NJ Gov. Murphy signs law curbing access to public records

A bill critics say was designed to stifle public access to New Jersey government records was signed into law Wednesday by Gov. Phil Murphy.

The law restructures the state’s Open Public Records Act, allowing officials to increase the cost of obtaining public records and sue record requesters for interrupting “government function.”

Additionally, government agencies that deny access to records, but are then successfully sued and forced to turn them over, will no longer have to pay the requesters’ legal fees. That change could make it extremely expensive — borderline impossible for many — to sue for access to records.

“It’s shameful that despite overwhelming concerns from their constituents, lawmakers fast-tracked, and the governor signed, a bill that severely restricts access to government records and limits the public’s ability to hold elected officials accountable,” said Sarah Fajardo, policy director at the American Civil Liberties Union of New Jersey.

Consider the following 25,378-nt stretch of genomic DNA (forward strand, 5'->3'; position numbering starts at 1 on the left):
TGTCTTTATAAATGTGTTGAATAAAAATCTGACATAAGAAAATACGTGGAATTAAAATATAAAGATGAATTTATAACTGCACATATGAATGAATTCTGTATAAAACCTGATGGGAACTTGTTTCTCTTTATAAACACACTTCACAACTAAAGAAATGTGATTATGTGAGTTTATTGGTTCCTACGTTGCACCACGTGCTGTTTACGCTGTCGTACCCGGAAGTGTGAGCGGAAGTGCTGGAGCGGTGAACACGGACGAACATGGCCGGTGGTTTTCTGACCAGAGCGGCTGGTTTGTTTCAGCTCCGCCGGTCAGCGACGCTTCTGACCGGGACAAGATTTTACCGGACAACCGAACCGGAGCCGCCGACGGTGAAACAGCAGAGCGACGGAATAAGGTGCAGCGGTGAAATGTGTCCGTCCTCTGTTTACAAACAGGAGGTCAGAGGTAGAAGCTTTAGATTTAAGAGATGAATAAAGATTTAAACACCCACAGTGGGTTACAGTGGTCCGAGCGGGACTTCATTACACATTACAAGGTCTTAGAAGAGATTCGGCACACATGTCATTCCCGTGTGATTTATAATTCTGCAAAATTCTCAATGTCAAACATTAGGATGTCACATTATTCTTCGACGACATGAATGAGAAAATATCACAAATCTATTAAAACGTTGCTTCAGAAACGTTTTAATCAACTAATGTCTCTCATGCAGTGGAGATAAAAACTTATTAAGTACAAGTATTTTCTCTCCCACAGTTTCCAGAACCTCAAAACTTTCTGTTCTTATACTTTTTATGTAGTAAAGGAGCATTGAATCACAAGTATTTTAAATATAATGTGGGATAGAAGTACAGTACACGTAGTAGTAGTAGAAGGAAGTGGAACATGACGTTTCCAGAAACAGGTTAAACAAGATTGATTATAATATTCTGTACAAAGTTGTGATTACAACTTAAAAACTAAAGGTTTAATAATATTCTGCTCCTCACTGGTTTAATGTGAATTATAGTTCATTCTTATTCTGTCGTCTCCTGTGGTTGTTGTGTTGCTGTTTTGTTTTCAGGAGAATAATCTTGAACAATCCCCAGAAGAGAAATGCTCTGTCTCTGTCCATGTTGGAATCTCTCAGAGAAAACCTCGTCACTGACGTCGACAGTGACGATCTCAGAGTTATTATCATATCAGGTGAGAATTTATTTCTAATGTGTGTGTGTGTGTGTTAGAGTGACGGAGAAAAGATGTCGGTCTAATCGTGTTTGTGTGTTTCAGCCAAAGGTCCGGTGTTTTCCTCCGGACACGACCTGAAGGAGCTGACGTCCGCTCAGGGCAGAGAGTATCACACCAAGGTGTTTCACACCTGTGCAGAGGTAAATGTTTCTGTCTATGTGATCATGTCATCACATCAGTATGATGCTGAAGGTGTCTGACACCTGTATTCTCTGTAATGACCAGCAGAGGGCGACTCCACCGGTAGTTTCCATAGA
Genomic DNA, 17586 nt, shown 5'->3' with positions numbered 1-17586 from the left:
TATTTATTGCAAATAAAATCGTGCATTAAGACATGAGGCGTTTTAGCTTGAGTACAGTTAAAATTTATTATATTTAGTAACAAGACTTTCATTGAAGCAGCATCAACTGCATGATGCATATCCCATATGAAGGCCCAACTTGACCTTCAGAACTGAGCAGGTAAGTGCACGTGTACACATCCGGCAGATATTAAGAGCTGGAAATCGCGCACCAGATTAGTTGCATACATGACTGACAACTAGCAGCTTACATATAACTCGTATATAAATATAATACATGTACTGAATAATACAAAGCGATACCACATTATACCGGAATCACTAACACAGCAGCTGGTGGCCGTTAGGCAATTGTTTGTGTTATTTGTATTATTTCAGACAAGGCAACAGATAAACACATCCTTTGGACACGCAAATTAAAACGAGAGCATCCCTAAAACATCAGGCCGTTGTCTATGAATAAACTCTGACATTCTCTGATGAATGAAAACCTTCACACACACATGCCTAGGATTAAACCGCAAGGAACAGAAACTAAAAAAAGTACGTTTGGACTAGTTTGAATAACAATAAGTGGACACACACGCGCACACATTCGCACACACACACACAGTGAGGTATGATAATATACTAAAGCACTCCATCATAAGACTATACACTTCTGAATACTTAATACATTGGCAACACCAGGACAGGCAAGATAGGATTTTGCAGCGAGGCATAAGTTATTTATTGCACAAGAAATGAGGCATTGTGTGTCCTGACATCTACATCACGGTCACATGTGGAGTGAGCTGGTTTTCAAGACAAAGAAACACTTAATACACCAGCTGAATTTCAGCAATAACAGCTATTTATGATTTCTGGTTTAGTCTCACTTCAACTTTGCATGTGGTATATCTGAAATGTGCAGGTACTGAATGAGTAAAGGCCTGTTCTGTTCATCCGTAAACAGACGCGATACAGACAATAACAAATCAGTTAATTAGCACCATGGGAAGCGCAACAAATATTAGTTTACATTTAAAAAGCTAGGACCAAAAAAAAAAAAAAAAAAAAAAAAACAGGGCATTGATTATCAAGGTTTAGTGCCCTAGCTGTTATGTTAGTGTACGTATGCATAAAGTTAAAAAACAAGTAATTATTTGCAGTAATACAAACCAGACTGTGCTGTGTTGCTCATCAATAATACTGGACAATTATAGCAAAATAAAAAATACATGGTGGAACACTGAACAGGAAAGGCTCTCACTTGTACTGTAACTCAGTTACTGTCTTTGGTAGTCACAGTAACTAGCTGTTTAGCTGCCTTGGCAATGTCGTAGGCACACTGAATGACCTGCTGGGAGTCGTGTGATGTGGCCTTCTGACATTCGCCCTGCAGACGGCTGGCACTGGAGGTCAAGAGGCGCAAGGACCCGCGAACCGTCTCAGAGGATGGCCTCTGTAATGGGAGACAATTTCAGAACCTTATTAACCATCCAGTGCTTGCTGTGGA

Murphy, a Democrat, defended his decision to sign the bill into law. He claimed it was aimed at improving government function and easing the burden on government clerks, not negating transparency and greasing the skids for corruption.

“If I believed that this bill would enable corruption in any way, I would unhesitatingly veto it,” he said in a statement.

New Jersey’s Open Public Records Act was introduced in 2002 and is routinely used by journalists and other groups to obtain government documents that are not readily available.

According to the ACLU, 81% of New Jersey voters disagreed with the plans to change the law, which were first introduced in March.

“We know that voters will have the last word at the ballot box next year — and maybe then Legislators will remember who they are meant to serve,” Fajardo said.